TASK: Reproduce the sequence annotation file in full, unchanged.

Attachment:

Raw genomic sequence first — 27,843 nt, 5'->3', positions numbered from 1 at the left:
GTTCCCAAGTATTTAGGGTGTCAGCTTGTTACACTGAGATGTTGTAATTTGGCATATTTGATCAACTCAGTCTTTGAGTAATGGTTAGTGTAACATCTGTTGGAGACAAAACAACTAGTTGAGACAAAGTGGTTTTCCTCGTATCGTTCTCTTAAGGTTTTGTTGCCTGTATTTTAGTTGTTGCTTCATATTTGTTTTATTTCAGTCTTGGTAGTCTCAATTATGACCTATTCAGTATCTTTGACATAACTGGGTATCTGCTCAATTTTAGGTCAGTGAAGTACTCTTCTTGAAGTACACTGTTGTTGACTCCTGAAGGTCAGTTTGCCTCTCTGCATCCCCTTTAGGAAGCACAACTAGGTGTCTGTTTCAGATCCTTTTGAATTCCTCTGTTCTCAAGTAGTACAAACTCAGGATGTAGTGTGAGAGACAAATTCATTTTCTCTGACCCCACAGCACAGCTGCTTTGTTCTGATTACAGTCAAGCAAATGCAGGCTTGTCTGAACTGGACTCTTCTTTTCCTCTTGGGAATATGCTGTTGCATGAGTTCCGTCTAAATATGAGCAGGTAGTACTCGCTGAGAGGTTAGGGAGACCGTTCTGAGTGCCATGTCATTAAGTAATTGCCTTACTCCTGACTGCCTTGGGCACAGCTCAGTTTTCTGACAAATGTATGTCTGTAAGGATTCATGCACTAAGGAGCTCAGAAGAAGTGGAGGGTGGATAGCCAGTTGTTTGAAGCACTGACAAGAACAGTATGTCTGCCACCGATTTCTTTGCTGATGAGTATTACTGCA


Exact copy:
Raw genomic sequence first — 27,843 nt, 5'->3', positions numbered from 1 at the left:
GTTCCCAAGTATTTAGGGTGTCAGCTTGTTACACTGAGATGTTGTAATTTGGCATATTTGATCAACTCAGTCTTTGAGTAATGGTTAGTGTAACATCTGTTGGAGACAAAACAACTAGTTGAGACAAAGTGGTTTTCCTCGTATCGTTCTCTTAAGGTTTTGTTGCCTGTATTTTAGTTGTTGCTTCATATTTGTTTTATTTCAGTCTTGGTAGTCTCAATTATGACCTATTCAGTATCTTTGACATAACTGGGTATCTGCTCAATTTTAGGTCAGTGAAGTACTCTTCTTGAAGTACACTGTTGTTGACTCCTGAAGGTCAGTTTGCCTCTCTGCATCCCCTTTAGGAAGCACAACTAGGTGTCTGTTTCAGATCCTTTTGAATTCCTCTGTTCTCAAGTAGTACAAACTCAGGATGTAGTGTGAGAGACAAATTCATTTTCTCTGACCCCACAGCACAGCTGCTTTGTTCTGATTACAGTCAAGCAAATGCAGGCTTGTCTGAACTGGACTCTTCTTTTCCTCTTGGGAATATGCTGTTGCATGAGTTCCGTCTAAATATGAGCAGGTAGTACTCGCTGAGAGGTTAGGGAGACCGTTCTGAGTGCCATGTCATTAAGTAATTGCCTTACTCCTGACTGCCTTGGGCACAGCTCAGTTTTCTGACAAATGTATGTCTGTAAGGATTCATGCACTAAGGAGCTCAGAAGAAGTGGAGGGTGGATAGCCAGTTGTTTGAAGCACTGACAAGAACAGTATGTCTGCCACCGATTTCTTTGCTGATGAGTATTACTGCA